Academic journal article Multicultural Shakespeare

Additional Dialogue By.1 Versions of Shakespeare in the World's Multiplexes

Academic journal article Multicultural Shakespeare

Additional Dialogue By.1 Versions of Shakespeare in the World's Multiplexes

Article excerpt

Abstract: William Shakespeare has been part of the cinema since 1899. In the twentieth century almost a thousand films in some way based upon his plays were made, but the vast majority of those which sought to faithfully present his plays to the cinema audience failed at the box office. Since the start of the twenty-first century only one English language film using Shakespeare's text has made a profit, yet at the same time Shakespeare has become a popular source for adaptations into other genres. This essay examines the reception of a number of adaptations as gangster films, teen comedies, musicals and thrillers, as well as trans-cultural assimilations. But this very proliferation throws up other questions, as to what can legitimately be called an adaptation of Shakespeare. Not every story of divided love is an adaptation of Romeo and Juliet. Different adaptations and assimilations have enjoyed differing degrees of success, and the essay interrogates those aspects which make the popular cinema audience flock to see Shakespeare in such disguised form, when films which are more faithfully based upon the original plays are so much less appealing to the audience in the Multiplexes.

Keywords: Shakespeare in film, cinema adaptation, genre adaptation, Shakespeare in multiplexes

In the course of the last one hundred and fourteen years, many of Shakespeare's plays have been made into films. These films have been made all over the world, in commercial cinema or as independent or art films. The contexts in which they have been made are many and various, and the purposes for which they are made are equally different. One of the ways in which these differences manifest themselves is the distance from the original play, the degree of translation, the extent of the adaptation in transferring the play to film, in each case requiring the script writers and directors to make difficult choices.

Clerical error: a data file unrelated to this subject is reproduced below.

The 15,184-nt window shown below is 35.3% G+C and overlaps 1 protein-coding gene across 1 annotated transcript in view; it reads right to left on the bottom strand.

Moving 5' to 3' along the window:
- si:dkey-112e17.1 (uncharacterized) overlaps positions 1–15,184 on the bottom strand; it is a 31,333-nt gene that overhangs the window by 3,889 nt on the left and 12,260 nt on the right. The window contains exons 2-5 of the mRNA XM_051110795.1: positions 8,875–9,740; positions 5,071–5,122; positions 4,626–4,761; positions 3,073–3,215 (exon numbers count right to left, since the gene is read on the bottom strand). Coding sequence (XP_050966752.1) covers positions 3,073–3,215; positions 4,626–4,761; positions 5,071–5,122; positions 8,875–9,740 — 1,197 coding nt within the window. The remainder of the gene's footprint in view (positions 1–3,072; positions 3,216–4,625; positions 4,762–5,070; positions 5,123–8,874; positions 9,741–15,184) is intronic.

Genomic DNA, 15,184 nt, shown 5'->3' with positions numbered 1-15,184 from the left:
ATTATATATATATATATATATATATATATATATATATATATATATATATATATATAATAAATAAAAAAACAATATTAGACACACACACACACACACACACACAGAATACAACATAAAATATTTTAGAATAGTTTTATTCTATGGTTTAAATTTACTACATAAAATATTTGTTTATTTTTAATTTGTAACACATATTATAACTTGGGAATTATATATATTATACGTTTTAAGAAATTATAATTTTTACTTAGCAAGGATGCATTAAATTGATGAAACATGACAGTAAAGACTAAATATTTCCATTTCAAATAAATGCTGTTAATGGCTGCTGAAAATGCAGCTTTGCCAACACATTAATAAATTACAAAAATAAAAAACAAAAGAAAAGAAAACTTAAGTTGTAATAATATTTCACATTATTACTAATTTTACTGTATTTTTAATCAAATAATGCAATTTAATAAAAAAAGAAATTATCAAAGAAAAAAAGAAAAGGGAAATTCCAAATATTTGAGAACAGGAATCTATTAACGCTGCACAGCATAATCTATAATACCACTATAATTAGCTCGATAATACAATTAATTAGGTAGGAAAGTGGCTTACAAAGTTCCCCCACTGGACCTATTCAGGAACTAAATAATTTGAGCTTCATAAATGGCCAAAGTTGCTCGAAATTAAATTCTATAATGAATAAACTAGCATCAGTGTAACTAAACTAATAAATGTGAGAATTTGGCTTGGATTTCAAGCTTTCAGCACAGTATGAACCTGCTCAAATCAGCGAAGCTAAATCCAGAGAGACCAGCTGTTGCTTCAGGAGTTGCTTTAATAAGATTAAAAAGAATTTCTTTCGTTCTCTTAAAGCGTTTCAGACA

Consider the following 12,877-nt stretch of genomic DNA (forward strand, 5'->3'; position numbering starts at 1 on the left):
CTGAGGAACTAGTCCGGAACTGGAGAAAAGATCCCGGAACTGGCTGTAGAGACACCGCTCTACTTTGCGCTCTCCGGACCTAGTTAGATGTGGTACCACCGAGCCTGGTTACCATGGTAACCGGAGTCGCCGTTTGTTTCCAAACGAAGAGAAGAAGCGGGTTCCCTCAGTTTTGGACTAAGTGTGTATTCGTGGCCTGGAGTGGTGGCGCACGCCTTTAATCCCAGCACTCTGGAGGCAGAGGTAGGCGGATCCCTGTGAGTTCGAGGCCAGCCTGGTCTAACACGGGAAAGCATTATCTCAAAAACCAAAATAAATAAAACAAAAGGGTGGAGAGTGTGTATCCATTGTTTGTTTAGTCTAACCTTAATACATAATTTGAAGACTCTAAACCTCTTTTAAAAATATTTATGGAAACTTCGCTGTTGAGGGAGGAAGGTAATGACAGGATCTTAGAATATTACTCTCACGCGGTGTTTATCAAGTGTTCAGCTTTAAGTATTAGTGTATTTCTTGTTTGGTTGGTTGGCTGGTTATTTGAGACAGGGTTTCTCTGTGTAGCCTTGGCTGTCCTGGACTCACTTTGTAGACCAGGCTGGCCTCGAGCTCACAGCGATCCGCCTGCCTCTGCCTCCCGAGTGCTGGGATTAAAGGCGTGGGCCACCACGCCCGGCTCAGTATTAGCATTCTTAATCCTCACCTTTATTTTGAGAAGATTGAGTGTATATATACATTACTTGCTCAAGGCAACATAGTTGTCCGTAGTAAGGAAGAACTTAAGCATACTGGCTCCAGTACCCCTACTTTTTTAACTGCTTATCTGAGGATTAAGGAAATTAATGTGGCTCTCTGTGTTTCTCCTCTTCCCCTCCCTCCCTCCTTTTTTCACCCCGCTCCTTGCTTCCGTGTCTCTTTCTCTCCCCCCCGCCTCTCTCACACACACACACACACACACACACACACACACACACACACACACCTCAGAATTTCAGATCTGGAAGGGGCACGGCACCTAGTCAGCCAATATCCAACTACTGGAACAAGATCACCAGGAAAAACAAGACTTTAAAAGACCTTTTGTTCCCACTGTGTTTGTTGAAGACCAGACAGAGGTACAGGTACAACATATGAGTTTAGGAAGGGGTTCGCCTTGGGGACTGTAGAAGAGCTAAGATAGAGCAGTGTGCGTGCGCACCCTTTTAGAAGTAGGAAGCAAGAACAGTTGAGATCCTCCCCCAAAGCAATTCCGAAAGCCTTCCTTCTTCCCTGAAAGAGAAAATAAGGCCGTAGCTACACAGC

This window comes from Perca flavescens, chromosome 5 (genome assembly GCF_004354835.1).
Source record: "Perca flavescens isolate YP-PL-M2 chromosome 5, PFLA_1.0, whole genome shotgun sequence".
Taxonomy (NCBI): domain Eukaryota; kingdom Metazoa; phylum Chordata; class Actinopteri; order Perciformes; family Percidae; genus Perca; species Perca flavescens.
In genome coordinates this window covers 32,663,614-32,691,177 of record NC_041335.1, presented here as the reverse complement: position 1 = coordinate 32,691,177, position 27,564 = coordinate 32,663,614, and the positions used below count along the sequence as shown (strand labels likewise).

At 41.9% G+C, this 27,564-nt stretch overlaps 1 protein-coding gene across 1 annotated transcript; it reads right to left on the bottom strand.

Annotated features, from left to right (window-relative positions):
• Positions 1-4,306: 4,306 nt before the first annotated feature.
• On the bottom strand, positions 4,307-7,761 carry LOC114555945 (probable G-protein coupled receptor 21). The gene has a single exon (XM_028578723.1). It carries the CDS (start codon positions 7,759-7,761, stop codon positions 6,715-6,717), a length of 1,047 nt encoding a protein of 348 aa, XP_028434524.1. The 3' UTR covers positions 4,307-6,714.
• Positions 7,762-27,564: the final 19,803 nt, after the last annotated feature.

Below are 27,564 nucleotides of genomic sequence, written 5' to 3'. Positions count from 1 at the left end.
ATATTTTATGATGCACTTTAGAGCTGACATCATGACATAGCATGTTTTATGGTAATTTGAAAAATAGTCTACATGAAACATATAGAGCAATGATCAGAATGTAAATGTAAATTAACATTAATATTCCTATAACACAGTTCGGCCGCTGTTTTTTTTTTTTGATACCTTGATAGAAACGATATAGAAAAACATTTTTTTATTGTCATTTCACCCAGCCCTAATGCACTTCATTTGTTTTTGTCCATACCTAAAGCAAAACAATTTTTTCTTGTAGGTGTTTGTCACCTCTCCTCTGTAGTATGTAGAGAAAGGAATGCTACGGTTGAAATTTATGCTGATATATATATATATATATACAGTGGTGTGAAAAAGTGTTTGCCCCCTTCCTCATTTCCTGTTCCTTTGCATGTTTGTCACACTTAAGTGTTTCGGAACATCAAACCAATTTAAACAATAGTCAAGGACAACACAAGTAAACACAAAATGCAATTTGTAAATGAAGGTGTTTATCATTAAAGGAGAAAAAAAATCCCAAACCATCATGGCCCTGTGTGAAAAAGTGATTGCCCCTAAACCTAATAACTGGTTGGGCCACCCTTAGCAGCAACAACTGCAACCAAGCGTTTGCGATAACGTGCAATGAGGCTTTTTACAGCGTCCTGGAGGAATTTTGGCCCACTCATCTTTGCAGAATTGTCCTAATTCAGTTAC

Films based upon Shakespeare's plays have been classified by Jorgens as of three types, at different removes from the original: presentations, interpretations and adaptations (12-14). Sometimes the definitions can blur, but if all of these are taken together, the number of over 1,000 such films as are claimed as derivatives of Shakespeare's plays, with the number expanding every year. While filmmakers have often sought to use the plays as the basis for their movies, Shakespeare wrote for the theatre, so there is a tenable viewpoint that every film based upon one of his plays is an adaptation, no matter how faithfully it seeks to replicate the original. Even so, Jorgens' definitions have been useful to commentators for some time now and are in wide enough circulation to form a convenient reference point. Where the first attempts to put Shakespeare on screen would primarily fall within the category of presentations, the largest category consists of those films which Jorgens would call adaptations, and these have been more successful in the terms that the film industry respects, above all else, the popularity of the film as demonstrated by the box office returns.

In the cinemas of non-Anglophone countries the most basic reason for adaptation is that the plays, when translated from their original language, are placed within a culturally appropriate milieu which is also translated. In the Anglophone world, particularly in America, although the medium is English, the language of Shakespeare is foreign in a different way in that it comes from a past from which contemporary cinema audiences feel considerable distance. In the Anglophone world, therefore, most adaptation relates to a re-contextualisation of the play which seeks to place the story into a setting which is perceived to be less remote from viewers' own lives.

There are many reasons for adapting Shakespeare's plays for the cinema. Some are pragmatic choices, some are artistic, but some are taken for economic reasons. While those things, to which audiences usually respond, are usually the creative decisions, what they have the opportunity to see in the first place is determined by economics. …

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